Scotty skin crawled.  The eyes were so fluid and translucent they gave the impression of a disembodied spirit. 

Scotty tried not to stare.  He leaned back and put his feet up on the table just as he had done when talking with Doran.  He careened to the floor as Ina struck his anklebone with an inflexible fist. 

Confusion flashed in Scotty’s eyes.  “Now what?”

She hissed.  “Where do you think you are?  This is an eating table, not a talking table.  We don’t talk business at an eating table, and we do not eat at a business table.  The pain you are barely enduring is nothing compared to how this disheveled traveler would have corrected your insolence.  If I remember correctly, he prefers to cuff an offender on the side of the head always involving a bit of the ear.”   

The stranger’s blue eyes brightened.  “There’s been many a night when you went to your bed with reddened ears from abundant slaps to your obstinate head.  Warriors all, let them be praised; it’s good to see you.  We’ve not heard anything of you for years now.  It was rumored you had turned outlaw and joined up with Pike’s band.” 

Ina bowed her head.  “You are too much misinformed, oh great Knight.  I’m still alive, and I’m not an outlaw.  Likewise, Pike isn’t an outlaw.  Pardon my manners sir.  I’d like to introduce you to a stranger to our ways and to our land.  Scotty, this is one of, if not the most renowned of the River Knights.  His name should not be spoken yet.  Just know he was my weapons trainer, as well as my life guide and friend.  This stranger is called Scotty."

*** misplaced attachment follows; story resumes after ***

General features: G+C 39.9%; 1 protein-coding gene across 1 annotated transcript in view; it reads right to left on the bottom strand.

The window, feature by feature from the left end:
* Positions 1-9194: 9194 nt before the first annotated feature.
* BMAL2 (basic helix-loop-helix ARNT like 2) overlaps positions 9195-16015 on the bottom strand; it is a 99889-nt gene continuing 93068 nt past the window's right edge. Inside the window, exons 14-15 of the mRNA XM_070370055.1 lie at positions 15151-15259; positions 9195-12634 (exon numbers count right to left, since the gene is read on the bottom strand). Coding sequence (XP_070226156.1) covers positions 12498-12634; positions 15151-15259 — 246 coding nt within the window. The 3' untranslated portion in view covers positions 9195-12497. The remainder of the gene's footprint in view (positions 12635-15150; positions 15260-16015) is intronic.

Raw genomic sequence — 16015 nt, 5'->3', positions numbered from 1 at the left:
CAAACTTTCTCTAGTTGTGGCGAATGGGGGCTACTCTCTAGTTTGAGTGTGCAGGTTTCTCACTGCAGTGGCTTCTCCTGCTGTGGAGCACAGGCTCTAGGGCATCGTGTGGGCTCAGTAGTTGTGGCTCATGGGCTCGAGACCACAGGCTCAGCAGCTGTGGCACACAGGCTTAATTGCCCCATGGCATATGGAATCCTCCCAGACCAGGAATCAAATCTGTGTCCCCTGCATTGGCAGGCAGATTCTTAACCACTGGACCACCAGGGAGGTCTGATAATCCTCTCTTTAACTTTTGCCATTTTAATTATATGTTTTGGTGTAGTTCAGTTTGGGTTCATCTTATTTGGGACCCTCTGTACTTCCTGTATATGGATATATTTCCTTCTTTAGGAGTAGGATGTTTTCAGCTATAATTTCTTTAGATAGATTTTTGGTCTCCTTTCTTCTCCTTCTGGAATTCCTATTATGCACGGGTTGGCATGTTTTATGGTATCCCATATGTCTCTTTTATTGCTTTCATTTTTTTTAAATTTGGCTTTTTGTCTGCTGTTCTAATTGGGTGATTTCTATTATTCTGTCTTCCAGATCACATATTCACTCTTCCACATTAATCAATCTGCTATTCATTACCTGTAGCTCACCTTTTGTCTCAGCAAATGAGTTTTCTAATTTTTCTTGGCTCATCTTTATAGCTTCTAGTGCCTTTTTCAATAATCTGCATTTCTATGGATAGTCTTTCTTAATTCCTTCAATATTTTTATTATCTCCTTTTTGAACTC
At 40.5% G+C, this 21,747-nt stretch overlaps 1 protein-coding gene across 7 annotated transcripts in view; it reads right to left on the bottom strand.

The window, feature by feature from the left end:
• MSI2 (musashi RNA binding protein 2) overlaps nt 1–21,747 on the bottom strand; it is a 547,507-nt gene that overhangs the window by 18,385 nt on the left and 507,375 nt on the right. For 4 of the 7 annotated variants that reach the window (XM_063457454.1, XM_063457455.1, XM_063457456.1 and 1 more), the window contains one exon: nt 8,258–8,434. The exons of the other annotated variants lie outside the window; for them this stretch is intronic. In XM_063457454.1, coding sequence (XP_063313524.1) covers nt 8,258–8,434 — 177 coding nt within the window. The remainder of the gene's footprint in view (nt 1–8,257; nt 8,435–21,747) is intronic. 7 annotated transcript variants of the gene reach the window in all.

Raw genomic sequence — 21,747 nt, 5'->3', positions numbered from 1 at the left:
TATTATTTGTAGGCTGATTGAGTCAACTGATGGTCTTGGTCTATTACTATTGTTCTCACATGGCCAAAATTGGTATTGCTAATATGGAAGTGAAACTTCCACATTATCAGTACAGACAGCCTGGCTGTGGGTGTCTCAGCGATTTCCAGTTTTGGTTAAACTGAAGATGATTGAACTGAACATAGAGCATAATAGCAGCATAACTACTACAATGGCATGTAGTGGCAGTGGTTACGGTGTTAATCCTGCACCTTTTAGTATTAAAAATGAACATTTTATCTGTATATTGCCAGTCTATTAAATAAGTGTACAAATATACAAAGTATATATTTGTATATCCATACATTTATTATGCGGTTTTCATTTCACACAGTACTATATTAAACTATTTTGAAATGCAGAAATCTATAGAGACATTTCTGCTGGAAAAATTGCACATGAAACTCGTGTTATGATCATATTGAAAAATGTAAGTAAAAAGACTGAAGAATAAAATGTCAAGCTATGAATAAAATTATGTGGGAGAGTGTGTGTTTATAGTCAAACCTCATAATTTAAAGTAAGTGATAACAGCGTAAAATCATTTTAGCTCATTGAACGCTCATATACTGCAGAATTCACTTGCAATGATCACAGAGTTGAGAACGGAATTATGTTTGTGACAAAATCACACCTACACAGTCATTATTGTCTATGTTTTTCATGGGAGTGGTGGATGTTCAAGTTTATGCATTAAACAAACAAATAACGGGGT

The Knight nodded and shook Scotty's hand as she continued.  Ina laid her hand gently on the knight’s arm, whispering.  “We should go outside and talk for there are many strangers in the hall tonight, and I think we do not want to be overhead.”

The everything board / The inn a chapter from Swords and Tomes pt. 5
« on: January 31, 2014, 05:55:30 AM »
Ina withdrew the borrowed axe from the wood and let fly to the other side of the tavern. A smirk rested on her lips as she said,  “Scotty, it’s a courtesy to offer a mark to any others after you’ve won.  No one here has ever challenged me.” 

The night’s gathering quieted as wagers were paid and collected.  When the din had diminished, a man, seated in the darkened corner of the room, rose. “I accept the doddery woman warrior’s challenge.”